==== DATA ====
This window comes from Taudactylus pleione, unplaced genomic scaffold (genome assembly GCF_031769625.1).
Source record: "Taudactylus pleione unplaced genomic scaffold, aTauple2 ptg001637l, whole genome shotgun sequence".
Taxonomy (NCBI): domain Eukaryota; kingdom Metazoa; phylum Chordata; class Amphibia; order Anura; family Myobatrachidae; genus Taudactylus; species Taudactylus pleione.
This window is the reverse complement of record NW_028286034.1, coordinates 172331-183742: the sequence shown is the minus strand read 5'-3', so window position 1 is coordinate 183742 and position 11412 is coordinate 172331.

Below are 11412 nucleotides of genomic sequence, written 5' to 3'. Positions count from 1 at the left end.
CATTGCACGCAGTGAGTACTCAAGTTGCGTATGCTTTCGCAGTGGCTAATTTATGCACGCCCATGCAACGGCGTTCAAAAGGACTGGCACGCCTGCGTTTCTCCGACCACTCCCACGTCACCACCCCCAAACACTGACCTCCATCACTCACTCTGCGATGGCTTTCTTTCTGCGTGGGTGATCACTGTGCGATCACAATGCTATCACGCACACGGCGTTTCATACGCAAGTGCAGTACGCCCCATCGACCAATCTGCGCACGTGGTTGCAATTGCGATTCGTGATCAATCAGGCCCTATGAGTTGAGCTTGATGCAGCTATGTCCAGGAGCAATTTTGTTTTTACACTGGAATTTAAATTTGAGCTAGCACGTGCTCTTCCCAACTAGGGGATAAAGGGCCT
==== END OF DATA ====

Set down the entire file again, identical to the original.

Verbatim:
This window comes from Taudactylus pleione, unplaced genomic scaffold (genome assembly GCF_031769625.1).
Source record: "Taudactylus pleione unplaced genomic scaffold, aTauple2 ptg001637l, whole genome shotgun sequence".
Taxonomy (NCBI): domain Eukaryota; kingdom Metazoa; phylum Chordata; class Amphibia; order Anura; family Myobatrachidae; genus Taudactylus; species Taudactylus pleione.
This window is the reverse complement of record NW_028286034.1, coordinates 172331-183742: the sequence shown is the minus strand read 5'-3', so window position 1 is coordinate 183742 and position 11412 is coordinate 172331.

Below are 11412 nucleotides of genomic sequence, written 5' to 3'. Positions count from 1 at the left end.
CATTGCACGCAGTGAGTACTCAAGTTGCGTATGCTTTCGCAGTGGCTAATTTATGCACGCCCATGCAACGGCGTTCAAAAGGACTGGCACGCCTGCGTTTCTCCGACCACTCCCACGTCACCACCCCCAAACACTGACCTCCATCACTCACTCTGCGATGGCTTTCTTTCTGCGTGGGTGATCACTGTGCGATCACAATGCTATCACGCACACGGCGTTTCATACGCAAGTGCAGTACGCCCCATCGACCAATCTGCGCACGTGGTTGCAATTGCGATTCGTGATCAATCAGGCCCTATGAGTTGAGCTTGATGCAGCTATGTCCAGGAGCAATTTTGTTTTTACACTGGAATTTAAATTTGAGCTAGCACGTGCTCTTCCCAACTAGGGGATAAAGGGCCT